My youngest son hurt his knee at school the other day – nothing major. Just needed a large Band-Aid and some tender, loving care. When I picked him up he told me about it, showed me the Band-Aid and continued on in his evening including playing!
Then suddenly at bedtime he started sobbing and saying, “it hurts, it hurts”. He was really crying and seemed like he was in such pain. I asked if he wanted ice or a new Band-Aid – sometimes the enticement of a new character Band-Aid (spider man etc.) does the trick. But not this time, he continued crying and sobbing.
I got him into his bed, lay down with him but then I started getting a bit irritated as I knew nothing was wrong with him (seeing that he played and did his usual things all night with no issues!). I just wanted to say to him “Shhh, its all fine, nothings wrong”.
Suddenly I had two insights. First, I caught myself saying “Shhh” and stopped because all of a sudden I heard my mothers voice when I was little. At a time when I was hurting she said the exact same words to me – “shhhh, nothings wrong, everything’s fine”.
In this moment, I realized I felt unheard as a little girl.
While lying in bed with my son, I couldn’t help but start sobbing. I realized how much pain I felt from her words. However, rather than feeling anger or blame towards her – it struck me that she was only doing what she knew and what she felt was best for me. She was doing it out of love. I realized that maybe she was asking me to be quiet, because she couldn’t bare the pain of knowing I was in pain. Maybe my pain also triggered her pain – yet she was unaware. So what better way to stop her own pain, but by asking me to be quiet?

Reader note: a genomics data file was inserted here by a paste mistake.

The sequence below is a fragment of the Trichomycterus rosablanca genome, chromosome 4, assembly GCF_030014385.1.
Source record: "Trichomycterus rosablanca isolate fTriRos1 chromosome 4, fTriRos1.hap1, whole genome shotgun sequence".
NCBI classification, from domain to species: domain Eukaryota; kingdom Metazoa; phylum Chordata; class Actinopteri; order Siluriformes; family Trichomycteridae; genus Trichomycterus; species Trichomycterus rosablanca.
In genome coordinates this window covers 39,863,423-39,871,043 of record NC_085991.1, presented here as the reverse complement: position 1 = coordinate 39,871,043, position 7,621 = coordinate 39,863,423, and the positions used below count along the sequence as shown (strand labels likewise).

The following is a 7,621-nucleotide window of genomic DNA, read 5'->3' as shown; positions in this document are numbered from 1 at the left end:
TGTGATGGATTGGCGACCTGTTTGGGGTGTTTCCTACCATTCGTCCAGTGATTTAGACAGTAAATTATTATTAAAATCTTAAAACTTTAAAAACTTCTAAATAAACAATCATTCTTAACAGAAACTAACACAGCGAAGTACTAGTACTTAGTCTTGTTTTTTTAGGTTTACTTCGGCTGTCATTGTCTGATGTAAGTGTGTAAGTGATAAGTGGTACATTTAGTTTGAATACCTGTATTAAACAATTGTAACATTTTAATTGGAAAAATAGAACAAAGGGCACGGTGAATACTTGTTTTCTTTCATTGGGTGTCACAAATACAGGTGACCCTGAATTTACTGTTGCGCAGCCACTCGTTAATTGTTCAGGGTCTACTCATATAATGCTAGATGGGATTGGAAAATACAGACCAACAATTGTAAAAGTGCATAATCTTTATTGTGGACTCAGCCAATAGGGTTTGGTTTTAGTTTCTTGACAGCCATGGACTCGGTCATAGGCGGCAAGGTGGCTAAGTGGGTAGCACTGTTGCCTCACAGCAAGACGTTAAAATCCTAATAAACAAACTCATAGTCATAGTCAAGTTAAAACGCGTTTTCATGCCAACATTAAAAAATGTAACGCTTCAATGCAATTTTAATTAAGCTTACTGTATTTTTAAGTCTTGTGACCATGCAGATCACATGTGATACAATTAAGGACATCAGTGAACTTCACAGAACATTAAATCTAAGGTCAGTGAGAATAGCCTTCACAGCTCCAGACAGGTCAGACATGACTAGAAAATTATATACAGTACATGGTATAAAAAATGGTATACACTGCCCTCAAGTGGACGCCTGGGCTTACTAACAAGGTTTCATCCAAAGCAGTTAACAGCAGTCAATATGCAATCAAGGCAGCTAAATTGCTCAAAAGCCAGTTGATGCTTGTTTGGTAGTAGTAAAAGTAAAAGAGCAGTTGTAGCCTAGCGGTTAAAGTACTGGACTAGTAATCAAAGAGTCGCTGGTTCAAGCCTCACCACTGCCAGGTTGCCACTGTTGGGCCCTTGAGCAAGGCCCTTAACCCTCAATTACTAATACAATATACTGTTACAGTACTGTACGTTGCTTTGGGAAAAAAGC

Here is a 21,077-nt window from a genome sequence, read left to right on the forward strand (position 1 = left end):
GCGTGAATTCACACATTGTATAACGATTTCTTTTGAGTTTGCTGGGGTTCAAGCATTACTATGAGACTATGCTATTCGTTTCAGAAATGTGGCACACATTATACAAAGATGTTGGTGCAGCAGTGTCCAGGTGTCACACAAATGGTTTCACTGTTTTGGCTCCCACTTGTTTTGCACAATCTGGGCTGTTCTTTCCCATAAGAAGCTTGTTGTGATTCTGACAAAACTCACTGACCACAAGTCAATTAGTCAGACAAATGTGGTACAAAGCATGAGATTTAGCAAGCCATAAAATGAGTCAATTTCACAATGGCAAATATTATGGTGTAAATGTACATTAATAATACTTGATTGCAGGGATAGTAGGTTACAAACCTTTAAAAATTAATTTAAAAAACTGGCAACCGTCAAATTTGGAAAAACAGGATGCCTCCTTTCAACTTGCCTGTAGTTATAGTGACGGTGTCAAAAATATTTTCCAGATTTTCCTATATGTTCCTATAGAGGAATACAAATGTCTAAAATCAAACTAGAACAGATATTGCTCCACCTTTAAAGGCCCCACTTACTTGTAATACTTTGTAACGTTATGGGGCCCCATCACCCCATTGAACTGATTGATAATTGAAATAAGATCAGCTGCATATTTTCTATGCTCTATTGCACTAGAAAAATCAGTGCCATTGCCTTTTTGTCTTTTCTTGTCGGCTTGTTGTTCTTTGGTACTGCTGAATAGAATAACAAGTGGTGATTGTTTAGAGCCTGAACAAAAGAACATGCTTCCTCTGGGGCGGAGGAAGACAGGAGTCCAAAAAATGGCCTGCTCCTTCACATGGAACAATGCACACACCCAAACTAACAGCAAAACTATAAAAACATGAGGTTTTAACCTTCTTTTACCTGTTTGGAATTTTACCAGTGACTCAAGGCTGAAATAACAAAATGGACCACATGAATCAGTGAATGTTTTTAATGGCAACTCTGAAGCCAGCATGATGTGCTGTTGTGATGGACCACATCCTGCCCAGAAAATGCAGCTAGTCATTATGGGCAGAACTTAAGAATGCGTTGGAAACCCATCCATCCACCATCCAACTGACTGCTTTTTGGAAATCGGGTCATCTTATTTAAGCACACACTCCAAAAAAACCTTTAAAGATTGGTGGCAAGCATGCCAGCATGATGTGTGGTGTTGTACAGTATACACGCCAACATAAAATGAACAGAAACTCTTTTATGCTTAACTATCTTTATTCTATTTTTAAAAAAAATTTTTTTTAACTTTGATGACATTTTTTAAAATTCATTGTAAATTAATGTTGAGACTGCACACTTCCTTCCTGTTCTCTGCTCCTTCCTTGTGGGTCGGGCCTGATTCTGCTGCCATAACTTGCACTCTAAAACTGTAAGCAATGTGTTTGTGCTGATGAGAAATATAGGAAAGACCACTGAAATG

I have been working on anger issues for a little while and have known forgiveness is part of letting go of the anger. This experience with my son and the above insights about my own childhood allowed me to experience forgiveness in another way. By feeling what it was like to be in another person’s shoes (my mothers), I was able to empathize in a different way. It is fascinating to me how things in our current life trigger “old stuff” and we don’t even know it unless we are aware. So much of who we are is subconscious yet running our current lives.
The second insight I had as I got irritated with my sons crying was the realization that he was not in any major form of physical pain.
It was then obvious to me what my son needed. I knew that he wasn’t in physical pain. I knew he just needed a hug, some warmth and love. I lay down beside him and again asked, “Do you want some ice, a Band-Aid or a hug”. And he quietly mumbled “a hug”. So that’s I gave him that, rubbing his head gently in the way I know he likes. He immediately stopped crying. And slowly drifted into his sweet dreams.
I feel grateful to have had these insights through awareness. How else can we heal ourselves unless we are more aware?
I feel this blog is in honor of my mom and the love she gives in her own unique ways. Thanks mom.
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